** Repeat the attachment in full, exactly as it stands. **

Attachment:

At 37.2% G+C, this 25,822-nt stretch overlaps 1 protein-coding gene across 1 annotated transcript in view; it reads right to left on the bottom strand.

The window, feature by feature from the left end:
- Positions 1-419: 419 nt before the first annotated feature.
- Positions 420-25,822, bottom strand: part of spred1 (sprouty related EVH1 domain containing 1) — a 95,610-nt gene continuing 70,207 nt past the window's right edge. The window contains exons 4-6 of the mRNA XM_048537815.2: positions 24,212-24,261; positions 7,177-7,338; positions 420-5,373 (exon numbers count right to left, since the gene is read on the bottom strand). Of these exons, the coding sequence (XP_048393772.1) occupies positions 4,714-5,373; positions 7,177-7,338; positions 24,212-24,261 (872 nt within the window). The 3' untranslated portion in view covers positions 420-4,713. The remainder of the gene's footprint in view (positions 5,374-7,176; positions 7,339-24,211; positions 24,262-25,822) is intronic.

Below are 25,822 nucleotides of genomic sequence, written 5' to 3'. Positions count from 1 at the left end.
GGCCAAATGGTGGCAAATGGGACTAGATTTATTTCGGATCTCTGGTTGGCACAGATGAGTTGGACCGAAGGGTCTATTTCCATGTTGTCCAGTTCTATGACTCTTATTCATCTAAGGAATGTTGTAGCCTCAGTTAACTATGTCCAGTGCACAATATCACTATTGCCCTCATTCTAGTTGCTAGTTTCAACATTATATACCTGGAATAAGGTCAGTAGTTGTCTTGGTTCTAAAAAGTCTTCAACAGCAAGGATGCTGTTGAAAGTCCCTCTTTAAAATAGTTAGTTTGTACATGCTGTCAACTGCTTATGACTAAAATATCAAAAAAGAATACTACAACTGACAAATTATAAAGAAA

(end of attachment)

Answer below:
At 37.2% G+C, this 25,822-nt stretch overlaps 1 protein-coding gene across 1 annotated transcript in view; it reads right to left on the bottom strand.

The window, feature by feature from the left end:
- Positions 1-419: 419 nt before the first annotated feature.
- Positions 420-25,822, bottom strand: part of spred1 (sprouty related EVH1 domain containing 1) — a 95,610-nt gene continuing 70,207 nt past the window's right edge. The window contains exons 4-6 of the mRNA XM_048537815.2: positions 24,212-24,261; positions 7,177-7,338; positions 420-5,373 (exon numbers count right to left, since the gene is read on the bottom strand). Of these exons, the coding sequence (XP_048393772.1) occupies positions 4,714-5,373; positions 7,177-7,338; positions 24,212-24,261 (872 nt within the window). The 3' untranslated portion in view covers positions 420-4,713. The remainder of the gene's footprint in view (positions 5,374-7,176; positions 7,339-24,211; positions 24,262-25,822) is intronic.

Below are 25,822 nucleotides of genomic sequence, written 5' to 3'. Positions count from 1 at the left end.
GGCCAAATGGTGGCAAATGGGACTAGATTTATTTCGGATCTCTGGTTGGCACAGATGAGTTGGACCGAAGGGTCTATTTCCATGTTGTCCAGTTCTATGACTCTTATTCATCTAAGGAATGTTGTAGCCTCAGTTAACTATGTCCAGTGCACAATATCACTATTGCCCTCATTCTAGTTGCTAGTTTCAACATTATATACCTGGAATAAGGTCAGTAGTTGTCTTGGTTCTAAAAAGTCTTCAACAGCAAGGATGCTGTTGAAAGTCCCTCTTTAAAATAGTTAGTTTGTACATGCTGTCAACTGCTTATGACTAAAATATCAAAAAAGAATACTACAACTGACAAATTATAAAGAAA